Mattervispa Herbriggen Valais A pleasant valley trail leads alongside the Mattervispa river near Herbriggen.

landslide near Randa Valais The landslide debris between Herbriggen and Randa. The massive slide occurred in 1991 and is a reminder that the Alps here are still being shaped by nature.

Mattertal view Looking back down the Mattertal from the final rise through the meadows just before Randa.

garden with goat A typical garden in Randa, goats and all.

Randa Mattertal The main street of Randa will make the route out of town the next day. Looking up the valley towards the Mettelhorn (3406m).
Back to day 6 >>> Oberems to St Niklaus
On to day 8 >>> Randa to Zermatt

Thursday, 10 March 2011

Grindelwald to Zermatt day 6 - Oberems to St Niklaus over the Augstbordpass

From the route's lowest point at Turtmann we journey to its highest at the Augstbordpass joining for a while the path of the Walker's Haute Route. Today is a journey through one of the most tranquil and unspoilt valleys in Switzerland and up to the edge of the High Mountain zone before descending at last to the Mattertal - the Valley of the Matterhorn.

My only regret on this stretch was in taking the post bus to Gruben, for while a road does head through the Turtmanntal, it would be worth spending an extra day to walk through it. Maximum altitude 2894m (9495ft)

Gruben in the Turtmanntal
The peaceful village of Gruben lies in the Turtmanntal, one of the most unspoilt valleys of the Alps. The village is as far up the valley as the postbus goes and is the start point for the hike to St Niklaus over the Augstbordpass.

Bernese Alps Once above the treeline the path heads into remote country with views back to the Rhone Valley and the Bernese Alps.

Ober Stafel above the Turtmanntal The stone shelters of Ober Stafel (2369m) high above the valley made a good lunch stop before crossing the pass.

Augstbordpass At 2894m or 9495ft the summit of the Augstbord Pass isn the highest point of the trek. The sign we now follow is the one for Jungu-St Niklaus.

Saastal peaks from the Augstbordpass Looking east from the top of the Augstbordpass the depths of the Mattertal are still largely unseen but the distant Saastal peaks etch the skyline with snow.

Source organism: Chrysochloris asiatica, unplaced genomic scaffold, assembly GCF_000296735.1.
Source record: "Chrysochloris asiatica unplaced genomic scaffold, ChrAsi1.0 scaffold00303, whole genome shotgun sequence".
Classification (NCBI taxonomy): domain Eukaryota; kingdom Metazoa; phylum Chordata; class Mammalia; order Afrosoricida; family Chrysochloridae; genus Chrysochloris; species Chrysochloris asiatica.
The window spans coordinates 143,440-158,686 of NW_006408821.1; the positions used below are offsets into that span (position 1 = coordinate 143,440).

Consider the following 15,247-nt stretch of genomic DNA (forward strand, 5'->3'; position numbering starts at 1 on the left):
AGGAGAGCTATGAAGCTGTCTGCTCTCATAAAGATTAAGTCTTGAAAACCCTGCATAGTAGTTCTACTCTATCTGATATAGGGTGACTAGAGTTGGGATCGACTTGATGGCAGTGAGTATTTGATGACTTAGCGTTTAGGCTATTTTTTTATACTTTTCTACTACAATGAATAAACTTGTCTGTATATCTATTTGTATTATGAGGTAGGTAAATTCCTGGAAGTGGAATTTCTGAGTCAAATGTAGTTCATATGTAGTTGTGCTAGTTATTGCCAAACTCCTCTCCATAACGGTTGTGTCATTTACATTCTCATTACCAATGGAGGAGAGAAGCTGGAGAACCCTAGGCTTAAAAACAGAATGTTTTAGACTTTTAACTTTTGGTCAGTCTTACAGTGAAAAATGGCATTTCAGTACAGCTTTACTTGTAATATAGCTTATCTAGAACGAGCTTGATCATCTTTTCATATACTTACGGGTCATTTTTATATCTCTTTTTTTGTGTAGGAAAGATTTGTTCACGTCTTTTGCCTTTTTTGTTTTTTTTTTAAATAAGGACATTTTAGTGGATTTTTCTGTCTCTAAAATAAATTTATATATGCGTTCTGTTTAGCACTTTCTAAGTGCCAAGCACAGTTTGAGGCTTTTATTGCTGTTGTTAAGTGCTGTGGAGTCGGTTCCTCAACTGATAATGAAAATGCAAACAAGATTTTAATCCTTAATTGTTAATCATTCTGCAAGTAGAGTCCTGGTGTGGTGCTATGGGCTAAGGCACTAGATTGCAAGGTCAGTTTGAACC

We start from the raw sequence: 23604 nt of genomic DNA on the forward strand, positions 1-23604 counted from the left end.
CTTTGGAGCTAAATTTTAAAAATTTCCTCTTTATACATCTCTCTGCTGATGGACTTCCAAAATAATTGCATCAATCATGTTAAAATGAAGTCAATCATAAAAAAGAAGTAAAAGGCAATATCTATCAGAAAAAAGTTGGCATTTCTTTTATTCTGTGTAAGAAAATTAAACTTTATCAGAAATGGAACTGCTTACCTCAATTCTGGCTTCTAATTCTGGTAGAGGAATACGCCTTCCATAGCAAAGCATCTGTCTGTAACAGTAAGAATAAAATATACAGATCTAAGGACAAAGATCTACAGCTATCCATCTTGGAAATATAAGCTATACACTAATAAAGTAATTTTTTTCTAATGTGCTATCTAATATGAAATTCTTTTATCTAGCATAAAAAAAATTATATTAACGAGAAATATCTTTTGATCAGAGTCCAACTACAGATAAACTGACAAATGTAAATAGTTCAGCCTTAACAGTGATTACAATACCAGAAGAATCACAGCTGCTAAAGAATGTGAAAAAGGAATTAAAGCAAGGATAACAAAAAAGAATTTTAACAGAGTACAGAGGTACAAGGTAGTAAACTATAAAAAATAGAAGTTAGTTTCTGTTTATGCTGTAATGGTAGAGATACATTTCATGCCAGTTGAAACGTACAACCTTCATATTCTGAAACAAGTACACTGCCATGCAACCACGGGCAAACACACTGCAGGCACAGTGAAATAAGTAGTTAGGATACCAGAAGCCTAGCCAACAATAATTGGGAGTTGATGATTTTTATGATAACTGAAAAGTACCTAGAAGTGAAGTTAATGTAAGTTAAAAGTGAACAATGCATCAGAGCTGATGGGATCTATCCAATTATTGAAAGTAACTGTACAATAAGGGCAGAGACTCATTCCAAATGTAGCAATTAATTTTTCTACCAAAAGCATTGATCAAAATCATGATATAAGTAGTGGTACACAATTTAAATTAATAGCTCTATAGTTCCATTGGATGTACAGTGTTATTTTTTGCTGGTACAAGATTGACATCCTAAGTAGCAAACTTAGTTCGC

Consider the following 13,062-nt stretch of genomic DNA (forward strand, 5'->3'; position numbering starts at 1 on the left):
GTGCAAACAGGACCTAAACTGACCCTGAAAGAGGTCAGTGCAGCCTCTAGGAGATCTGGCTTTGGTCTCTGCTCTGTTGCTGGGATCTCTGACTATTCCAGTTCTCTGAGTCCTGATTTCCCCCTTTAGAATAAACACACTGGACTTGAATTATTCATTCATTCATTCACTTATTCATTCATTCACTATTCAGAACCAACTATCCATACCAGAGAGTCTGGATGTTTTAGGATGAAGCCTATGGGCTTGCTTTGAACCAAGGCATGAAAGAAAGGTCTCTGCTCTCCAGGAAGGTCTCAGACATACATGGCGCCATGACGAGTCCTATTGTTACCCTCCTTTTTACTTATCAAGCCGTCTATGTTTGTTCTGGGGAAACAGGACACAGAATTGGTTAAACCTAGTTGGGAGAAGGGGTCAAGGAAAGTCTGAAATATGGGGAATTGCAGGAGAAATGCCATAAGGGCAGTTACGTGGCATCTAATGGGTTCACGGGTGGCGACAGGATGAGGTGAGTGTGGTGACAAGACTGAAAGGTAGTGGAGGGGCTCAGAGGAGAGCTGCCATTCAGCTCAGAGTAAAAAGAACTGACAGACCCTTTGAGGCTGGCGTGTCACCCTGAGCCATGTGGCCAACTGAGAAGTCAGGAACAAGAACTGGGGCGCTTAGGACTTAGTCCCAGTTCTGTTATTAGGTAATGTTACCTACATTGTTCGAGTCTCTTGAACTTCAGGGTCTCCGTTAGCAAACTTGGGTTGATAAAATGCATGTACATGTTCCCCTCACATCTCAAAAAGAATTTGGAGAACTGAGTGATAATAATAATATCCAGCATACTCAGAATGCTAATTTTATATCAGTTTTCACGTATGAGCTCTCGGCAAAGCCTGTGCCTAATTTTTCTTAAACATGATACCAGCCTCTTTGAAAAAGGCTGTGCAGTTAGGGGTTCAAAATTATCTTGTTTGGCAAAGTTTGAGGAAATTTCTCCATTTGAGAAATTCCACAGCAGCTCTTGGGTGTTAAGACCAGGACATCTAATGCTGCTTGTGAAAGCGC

Tarn on the Augstbordpass The path is signed right for St Niklaus and Jungu/Jungen just before this small tarn is reached.

Mattertal After crossing a rough (but not difficult) section of path, the Mattertal comes into view a long way below. Here is a pathside viewpoint at about 2400m that was a good place to stop for a while.

Mattertal Looking up the length of the Mattertal from nearly the same spot. The Breithorn (4164m) is the peak in cloud at the head of the valley.

Jungen The tiny hamlet of Jungen sits on a shelf overlooking the Mattertal. It is accessed by a small cable car from St Niklaus and is a popular spot in summer.

St Niklaus The distinctive onion domed church at St Niklaus is close to where the gondola descends from Jungen.
Back to day 5 >>> Kandersteg to Oberems
On to day 6 >>> St Niklaus to Randa

Wednesday, 9 March 2011

Grindelwald to Zermatt day 5 - Kandersteg to Oberems by the Gemmi Pass

Following the road south from Kandersteg brings one in a short distance to the Sunnbuel gondola which saves a climb of 750m before crossing the Gemmipass - a fascinating pathway through the Bernese Alps and the watershed between northern and southern Europe. The far side of the pass also has a gondola down to Leukerbad. Not using either gondola and walking all the way will add a day to the total route though the track to Leukerbad is built into the cliff face and looked so good that I regretted getting on the cable car.

From Leukerbad I had intended getting a bus to Visp in the Rhone Valley and another to Turtmann but I was offered a lift there by the Husky Man - not on the husky sled though - which saved me much waiting at bus stops. My night at Oberems was spent at the Emshorn Hotel where I was welcomed like a friend.

Doldenhorn from Sunnbuel The spectacular valley of the Gasteretal seen from Sunnbuel en route to the Gemmipass. The high peak on the left is the Doldenhorn (3638m).

Gemmi Pass trail The wild landscape of the Gemmipass. An easy trail crosses the Bernese Alps here - a route that has been in use for centuries from the Kandertal in the North to the Rhone Valley in the South.

some random cows Trail companions!

Gemmi Pass landscape Half way to the top of the pass, the trail climbs a shallow step of about 150m - looking back towards the Kandertal.

Daubensee Gemmipass The Daubensee at 2206m lies just north of the summit of the pass

Gemmipass The first views of the Pennine Alps where we are headed. The summit of the Gemmi at 2322m is more like the edge of a plateau than a col with high country to the North and a sharp drop off to the South. It marks the watershed between northern and southern Europe with rivers to the North draining towards the Rhine and ultimately the North Sea while those to the South feed the Rhone which drains to the Mediterrannean.